Tuesday, January 25, 2011

For the Love of Books

I don't know when my obsession with stories began, probably with the gripping plot of the first book I was allowed to bring home from kindergarten, TIN CAN SAM, but it was in full force by the time I reached middle school.

I remember spending most lunches hunched over the circular tables that were scattered around the cafeteria. If I try hard, I can bring to mind the distinct smell of my daily cup-o-noodle soup, but what I recall most clearly is the weight of a thick book in my hands and the way everything else faded into the background. It didn't end when lunch was over, either, as I can produce copies of several progress reports that cite my biggest shortcoming as a student as "reading novels during class."

Is there anything like being that lost in a good book? What is it about those story-worlds that can so captivate a reader? Even after devouring the final page, some of the best reads left me longing for more. A few rather embarrassing examples:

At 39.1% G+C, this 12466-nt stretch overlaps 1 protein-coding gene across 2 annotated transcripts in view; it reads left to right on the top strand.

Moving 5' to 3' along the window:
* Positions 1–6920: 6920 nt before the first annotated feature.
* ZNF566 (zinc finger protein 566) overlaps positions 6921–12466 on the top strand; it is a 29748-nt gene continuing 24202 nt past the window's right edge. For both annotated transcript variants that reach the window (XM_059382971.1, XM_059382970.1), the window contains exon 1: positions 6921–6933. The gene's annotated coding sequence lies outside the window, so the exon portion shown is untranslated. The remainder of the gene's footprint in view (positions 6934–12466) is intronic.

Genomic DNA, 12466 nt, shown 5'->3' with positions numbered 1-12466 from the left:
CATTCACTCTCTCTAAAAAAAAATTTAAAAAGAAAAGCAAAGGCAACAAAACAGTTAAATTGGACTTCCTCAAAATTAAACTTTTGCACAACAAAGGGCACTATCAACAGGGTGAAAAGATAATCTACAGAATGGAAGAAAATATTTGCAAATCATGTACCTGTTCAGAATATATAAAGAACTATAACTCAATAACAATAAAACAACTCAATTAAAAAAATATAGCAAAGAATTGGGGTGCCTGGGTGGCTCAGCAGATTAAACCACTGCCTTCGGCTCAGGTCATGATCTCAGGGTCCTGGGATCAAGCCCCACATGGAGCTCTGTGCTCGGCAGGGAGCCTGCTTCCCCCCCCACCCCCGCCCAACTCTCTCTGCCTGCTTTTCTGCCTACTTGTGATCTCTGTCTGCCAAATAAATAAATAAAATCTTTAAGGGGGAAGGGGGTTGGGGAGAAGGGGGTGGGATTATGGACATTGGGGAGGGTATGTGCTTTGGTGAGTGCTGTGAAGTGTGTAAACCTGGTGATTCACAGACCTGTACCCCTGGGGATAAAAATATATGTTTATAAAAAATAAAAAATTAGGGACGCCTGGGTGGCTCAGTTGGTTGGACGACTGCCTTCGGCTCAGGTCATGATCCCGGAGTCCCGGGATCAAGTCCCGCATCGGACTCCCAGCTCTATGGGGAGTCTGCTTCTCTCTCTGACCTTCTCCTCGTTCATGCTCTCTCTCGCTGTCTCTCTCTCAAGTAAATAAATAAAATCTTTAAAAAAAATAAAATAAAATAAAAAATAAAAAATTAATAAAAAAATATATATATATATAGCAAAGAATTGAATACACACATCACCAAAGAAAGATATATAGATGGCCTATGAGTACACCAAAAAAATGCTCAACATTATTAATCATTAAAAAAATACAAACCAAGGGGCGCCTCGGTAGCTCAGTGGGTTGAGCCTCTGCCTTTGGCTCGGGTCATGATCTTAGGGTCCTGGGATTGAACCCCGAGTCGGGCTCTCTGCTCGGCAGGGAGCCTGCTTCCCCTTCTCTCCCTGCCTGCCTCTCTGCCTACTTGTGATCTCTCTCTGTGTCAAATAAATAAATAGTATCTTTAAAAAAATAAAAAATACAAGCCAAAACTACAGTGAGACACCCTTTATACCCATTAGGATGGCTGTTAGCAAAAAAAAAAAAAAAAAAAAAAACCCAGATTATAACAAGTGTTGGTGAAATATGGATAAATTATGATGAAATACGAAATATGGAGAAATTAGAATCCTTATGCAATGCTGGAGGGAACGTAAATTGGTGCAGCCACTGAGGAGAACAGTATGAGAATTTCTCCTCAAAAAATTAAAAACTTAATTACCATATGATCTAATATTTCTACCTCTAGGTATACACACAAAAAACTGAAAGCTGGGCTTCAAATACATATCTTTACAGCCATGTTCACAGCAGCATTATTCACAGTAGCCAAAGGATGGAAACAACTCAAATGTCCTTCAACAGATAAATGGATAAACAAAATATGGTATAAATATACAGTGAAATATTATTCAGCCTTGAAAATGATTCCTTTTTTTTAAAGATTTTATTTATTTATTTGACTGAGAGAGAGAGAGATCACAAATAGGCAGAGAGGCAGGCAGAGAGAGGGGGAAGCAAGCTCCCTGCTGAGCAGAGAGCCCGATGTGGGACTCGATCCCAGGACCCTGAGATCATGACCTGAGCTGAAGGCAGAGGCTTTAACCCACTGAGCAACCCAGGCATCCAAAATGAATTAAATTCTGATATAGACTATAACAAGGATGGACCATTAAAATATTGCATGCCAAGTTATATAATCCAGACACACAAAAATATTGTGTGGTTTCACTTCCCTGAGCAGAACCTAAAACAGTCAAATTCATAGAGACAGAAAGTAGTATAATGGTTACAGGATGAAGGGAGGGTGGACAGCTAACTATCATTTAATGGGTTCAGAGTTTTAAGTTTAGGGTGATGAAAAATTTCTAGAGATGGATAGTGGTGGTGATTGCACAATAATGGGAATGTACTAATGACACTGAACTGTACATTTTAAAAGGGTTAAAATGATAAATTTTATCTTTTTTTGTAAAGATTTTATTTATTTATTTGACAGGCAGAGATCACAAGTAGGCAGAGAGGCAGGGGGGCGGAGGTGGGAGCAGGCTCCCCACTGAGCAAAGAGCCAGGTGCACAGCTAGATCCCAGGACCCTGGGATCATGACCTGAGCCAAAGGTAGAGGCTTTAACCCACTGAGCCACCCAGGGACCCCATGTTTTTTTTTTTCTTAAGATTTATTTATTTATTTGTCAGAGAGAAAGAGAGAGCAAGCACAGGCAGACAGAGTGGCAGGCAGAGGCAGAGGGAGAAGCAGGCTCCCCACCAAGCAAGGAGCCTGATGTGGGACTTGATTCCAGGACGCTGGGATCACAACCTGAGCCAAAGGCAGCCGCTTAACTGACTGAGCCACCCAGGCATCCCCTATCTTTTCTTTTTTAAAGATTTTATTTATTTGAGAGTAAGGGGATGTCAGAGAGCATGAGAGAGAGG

1. While reading THE LORD OF THE RINGS trilogy for the first time, I insisted on wearing an old key ring on a chain around my neck for days on end. This resulted in an unpleasant rash, which I suppose was fitting for my misguided desire to bear the One Ring.

2. I paid the $25 lost book fee to keep the library copy of the out-of-print SOLO's JOURNEY (Hey! This was before the internet's magic!). Then, I proceeded to grow out my fingernails and file them to little points, so I could be more feline.

3. In other cat-book confessions, I greeted my cat with phrases from the dog-eared glossary in my copy of TAILCHASER'S SONG and did my level best to find a way to stalk about on all fours comfortably.

4. My long-suffering parents endured being called "Ma" and "Pa" for several weeks after I finished LITTLE HOUSE ON THE PRAIRIE. And they let me bake lots of biscuits, which somehow felt prairie-ish to me.

5. I wore long skirts, did my hair "up", and spent many hours prowling the suburban landscape looking for inspiration and pretending to belong in ANNE OF GREEN GABLES.